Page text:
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10 of 10 people found the following review helpful By Jeffrey B. Demers on November 1, 2006
Format: Hardcover
This book is a good introduction for someone who has always wanted to read a biography of IKE the General but never could find the time for the heftier 500 page treatments of the General. The book is well-written, fast paced and interesting.

Wukovits' doesn't offer anything new to people already familiar with IKE the General. Much of what Wukovits writes has been hashed over in hundreds of books. This does not mean, however, that the book is not a contribution. In a brief bio of the general, Wukovits has no choice but to include much that many already know. The contribution comes in the analysis of IKE's leadership style- and his honesty, integrity, empathy all figure largely in Wukovits story. At times Wukovits appears to be writing an idealizing hagiographic biography and skims over the IKE's poor decisions. IKE dreaded sending men to battle and in many instances poor decisions by IKE made under political influence got men killed. (Omaha Beach, Market Garden, etc)- Certainly, we can criticise IKE for these decisions (Wukovits is very light on criticism) while also realizing no man could have done better.

It's hard for me to think of IKE as anything other than the greatest wartime leader this country has ever had. Wukovits has written a nice book. So far all three of THE GREAT GENERALS volumes have been quite good. See my reviews.
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3 of 3 people found the following review helpful By carolyn moody on January 19, 2007
Format: Hardcover Verified Purchase
This should especially be a must read for students. The book is concise and to the point without a lot of extraneous words. Having just recently rented a film about Eisenhower at a local store, I'm shocked that the student-age employee neither knew who Eisenhower was or how to spell his name. Do we call this a dumbed-down nation?

A good combination with this book would be to first have the students read it and then show the film Ike: A Countdown to D-Day which was a made-for-TV film starring Tom Selleck.

More books of this ilk would help EDUCATE!
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4 of 5 people found the following review helpful By Yalensian VINE VOICE on May 1, 2008
Format: Hardcover
Of the four titles in Palgrave's Great Generals Series that I've now read (Patton, Bradley, MacArthur, and now Eisenhower), this is the worst. Wukovits, whose World War II writing has for the most part covered the Pacific, doesn't seem to have a strong background in the European theater, and it shows. The details are very basic; there's little, if anything, new here for anyone who has read a book or two on the ETO. Sure, an author can cover only so much in a book of less than 200 pages, but for the possibilities of a short biography, take a look at historian Richard B. Frank's insightful volume on MacArthur in this same series.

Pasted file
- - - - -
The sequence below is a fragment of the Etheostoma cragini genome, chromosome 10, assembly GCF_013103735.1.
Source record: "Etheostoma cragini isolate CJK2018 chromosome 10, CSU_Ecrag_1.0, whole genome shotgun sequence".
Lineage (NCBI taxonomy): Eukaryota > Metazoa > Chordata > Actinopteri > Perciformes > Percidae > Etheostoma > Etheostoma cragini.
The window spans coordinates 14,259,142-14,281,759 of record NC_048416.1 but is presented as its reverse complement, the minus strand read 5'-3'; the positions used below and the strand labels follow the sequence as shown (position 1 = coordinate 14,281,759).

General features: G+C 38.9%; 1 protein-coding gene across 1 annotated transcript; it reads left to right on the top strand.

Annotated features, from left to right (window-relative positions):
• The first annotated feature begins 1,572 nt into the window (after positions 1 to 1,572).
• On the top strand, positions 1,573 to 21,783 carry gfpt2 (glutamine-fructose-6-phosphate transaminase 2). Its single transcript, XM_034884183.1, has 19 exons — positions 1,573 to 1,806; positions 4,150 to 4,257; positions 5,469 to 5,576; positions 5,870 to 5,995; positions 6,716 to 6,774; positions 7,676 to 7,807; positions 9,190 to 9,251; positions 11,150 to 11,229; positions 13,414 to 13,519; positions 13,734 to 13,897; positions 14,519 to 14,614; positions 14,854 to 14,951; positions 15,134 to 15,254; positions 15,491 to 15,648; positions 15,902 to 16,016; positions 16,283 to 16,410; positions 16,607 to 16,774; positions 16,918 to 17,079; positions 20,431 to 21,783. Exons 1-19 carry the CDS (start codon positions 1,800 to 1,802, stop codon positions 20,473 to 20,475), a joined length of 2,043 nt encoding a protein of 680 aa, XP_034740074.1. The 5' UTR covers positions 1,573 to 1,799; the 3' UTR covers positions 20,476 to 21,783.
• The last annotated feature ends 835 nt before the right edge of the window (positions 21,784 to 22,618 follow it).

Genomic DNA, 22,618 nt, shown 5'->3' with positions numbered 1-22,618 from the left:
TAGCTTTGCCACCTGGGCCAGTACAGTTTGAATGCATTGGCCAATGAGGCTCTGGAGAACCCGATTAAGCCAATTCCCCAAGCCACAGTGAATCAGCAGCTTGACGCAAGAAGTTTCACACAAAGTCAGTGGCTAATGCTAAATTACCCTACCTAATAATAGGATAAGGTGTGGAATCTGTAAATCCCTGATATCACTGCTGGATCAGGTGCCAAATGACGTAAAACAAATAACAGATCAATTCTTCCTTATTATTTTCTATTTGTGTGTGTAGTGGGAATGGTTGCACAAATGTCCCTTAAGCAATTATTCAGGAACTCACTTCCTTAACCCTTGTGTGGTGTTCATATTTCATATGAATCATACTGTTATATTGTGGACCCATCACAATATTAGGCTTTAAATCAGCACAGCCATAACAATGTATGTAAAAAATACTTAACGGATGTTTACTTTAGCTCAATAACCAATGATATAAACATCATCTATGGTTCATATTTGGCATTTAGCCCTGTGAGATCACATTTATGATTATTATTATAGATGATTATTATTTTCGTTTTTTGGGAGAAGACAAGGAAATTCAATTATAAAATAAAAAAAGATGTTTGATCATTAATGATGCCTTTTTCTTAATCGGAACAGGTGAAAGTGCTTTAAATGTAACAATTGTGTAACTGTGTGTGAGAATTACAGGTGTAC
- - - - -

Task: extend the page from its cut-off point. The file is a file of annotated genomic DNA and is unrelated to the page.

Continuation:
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1 of 1 people found the following review helpful By William L. Brown VINE VOICE on June 1, 2010
Format: Audio CD
As a young boy, I read a Scholastic paperback about the life of Dwight Eisenhower. This was before he became President. I found Eisenhower to be a great role model, and a paragon if honesty, integrity and courage. After reading Wukovits's book, I am still convinced that Ike was an outstanding leader who was well suited to leading our military as well as serving as President of the United States.

The author has culled information from a wide variety of sources to paint a vivid portrait of our 34th president. He includes sufficient detail to give the reader a clear view of what made Eisenhower "tick" without going into so much depth as to drown the reader in a sea of minute details.

I was particularly impressed with the information presented regarding Eisenhower's relationship with General George Patton. Ike's sensitivity to the needs of the troops was complemented by Patton's sheer grit and determination -- a combination that overcame political correctness in order to press forward with the effort needed to defeat the Axis powers and put an end to the horror of the Third Reich. On at least two occasions (once when Patton assaulted shell-shocked soldiers for their "cowardice" and again when Patton announced that the US and Britain were destined to rule the world) Patton's indiscretions came close to removing the bombastic general from service on the front lines.

It was difficult not to chuckle when reading about Eisenhower's first offer of marriage (to a woman who had been a high school classmate), which was rejected because the woman's father opined that her suitor would never amount to anything. Mamie Doud's father, on the other hand, warned his daughter not to play hard to get, or "the Army boy will give up in disgust.